Multithreaded Programming Guide

Realtime Scheduling

The Realtime class (RT) can be applied to a whole process or to one or more LWPs in a process. This requires superuser privilege.

Unlike the nice(2) level of the timeshare class, LWPs that are classified Realtime can be assigned priorities either individually or jointly. A priocntl(2) call affects the attributes of all the Realtime LWPs in the process.

The scheduler always dispatches the highest-priority Realtime LWP. It preempts a lower-priority LWP when a higher-priority LWP becomes runnable. A preempted LWP is placed at the head of its level queue.

A Realtime LWP retains control of a processor until it is preempted, it suspends, or its Realtime priority is changed. LWPs in the RT class have absolute priority over processes in the TS class.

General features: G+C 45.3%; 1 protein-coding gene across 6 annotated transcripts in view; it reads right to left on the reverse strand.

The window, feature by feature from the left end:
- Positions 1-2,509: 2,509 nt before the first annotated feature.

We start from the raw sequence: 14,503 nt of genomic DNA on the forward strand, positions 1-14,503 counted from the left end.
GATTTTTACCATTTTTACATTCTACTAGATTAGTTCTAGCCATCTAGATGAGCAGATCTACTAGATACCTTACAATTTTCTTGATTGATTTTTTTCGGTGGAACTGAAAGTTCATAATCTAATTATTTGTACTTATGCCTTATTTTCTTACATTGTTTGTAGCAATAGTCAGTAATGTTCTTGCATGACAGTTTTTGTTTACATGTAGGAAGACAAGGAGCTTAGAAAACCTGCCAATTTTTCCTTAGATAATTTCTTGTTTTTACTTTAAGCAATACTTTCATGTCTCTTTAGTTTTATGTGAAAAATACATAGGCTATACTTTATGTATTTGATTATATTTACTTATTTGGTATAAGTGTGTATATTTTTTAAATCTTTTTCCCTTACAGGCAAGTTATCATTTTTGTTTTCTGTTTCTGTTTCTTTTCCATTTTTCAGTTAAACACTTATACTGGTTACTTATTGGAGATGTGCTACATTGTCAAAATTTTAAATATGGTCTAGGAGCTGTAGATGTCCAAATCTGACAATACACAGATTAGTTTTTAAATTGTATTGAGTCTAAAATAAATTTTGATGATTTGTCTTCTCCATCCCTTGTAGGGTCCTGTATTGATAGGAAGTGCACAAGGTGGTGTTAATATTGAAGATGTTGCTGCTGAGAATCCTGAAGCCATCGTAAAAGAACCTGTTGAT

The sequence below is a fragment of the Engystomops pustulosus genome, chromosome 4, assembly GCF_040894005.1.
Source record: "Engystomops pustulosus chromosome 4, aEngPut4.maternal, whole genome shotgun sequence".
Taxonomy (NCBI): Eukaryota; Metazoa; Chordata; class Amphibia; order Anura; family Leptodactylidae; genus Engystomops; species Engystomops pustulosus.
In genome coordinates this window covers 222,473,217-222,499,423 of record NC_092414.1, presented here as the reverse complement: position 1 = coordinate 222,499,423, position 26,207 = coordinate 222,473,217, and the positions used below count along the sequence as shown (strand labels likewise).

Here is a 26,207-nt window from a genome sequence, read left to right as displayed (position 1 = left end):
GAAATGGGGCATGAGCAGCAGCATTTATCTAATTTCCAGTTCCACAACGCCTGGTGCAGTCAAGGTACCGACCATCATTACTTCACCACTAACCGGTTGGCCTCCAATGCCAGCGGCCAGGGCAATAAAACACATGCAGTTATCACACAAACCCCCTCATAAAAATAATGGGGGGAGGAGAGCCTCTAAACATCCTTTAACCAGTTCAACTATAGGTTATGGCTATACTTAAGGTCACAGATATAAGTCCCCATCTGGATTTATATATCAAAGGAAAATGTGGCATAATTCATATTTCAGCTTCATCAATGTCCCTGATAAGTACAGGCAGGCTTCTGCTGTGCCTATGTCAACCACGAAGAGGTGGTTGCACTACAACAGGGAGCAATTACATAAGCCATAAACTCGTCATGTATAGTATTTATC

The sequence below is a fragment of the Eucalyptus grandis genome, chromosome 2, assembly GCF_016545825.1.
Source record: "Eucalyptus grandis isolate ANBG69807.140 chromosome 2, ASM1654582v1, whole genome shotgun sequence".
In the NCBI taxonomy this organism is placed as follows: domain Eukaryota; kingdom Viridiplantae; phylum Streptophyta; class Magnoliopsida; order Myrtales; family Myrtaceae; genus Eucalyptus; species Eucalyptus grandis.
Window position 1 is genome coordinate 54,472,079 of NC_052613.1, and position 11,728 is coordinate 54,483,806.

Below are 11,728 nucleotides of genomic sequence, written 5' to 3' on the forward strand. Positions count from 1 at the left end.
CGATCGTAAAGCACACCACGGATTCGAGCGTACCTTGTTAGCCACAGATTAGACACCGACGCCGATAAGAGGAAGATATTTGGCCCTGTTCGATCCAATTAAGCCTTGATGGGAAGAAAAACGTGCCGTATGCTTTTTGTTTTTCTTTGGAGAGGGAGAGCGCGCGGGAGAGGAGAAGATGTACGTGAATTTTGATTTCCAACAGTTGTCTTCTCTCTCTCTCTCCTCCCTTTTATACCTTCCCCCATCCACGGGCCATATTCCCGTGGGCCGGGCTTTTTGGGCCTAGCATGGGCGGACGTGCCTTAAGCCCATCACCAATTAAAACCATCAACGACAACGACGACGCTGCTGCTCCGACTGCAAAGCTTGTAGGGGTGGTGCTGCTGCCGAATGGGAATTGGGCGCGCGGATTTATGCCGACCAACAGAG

A new LWP inherits the scheduling class of the parent process or LWP. An RT class LWP inherits the parent's time slice, whether finite or infinite.

An LWP with a finite time slice runs until it terminates, blocks (for example, to wait for an I/O event), is preempted by a higher-priority runnable Realtime process, or the time slice expires.

An LWP with an infinite time slice ceases execution only when it terminates, blocks, or is preempted.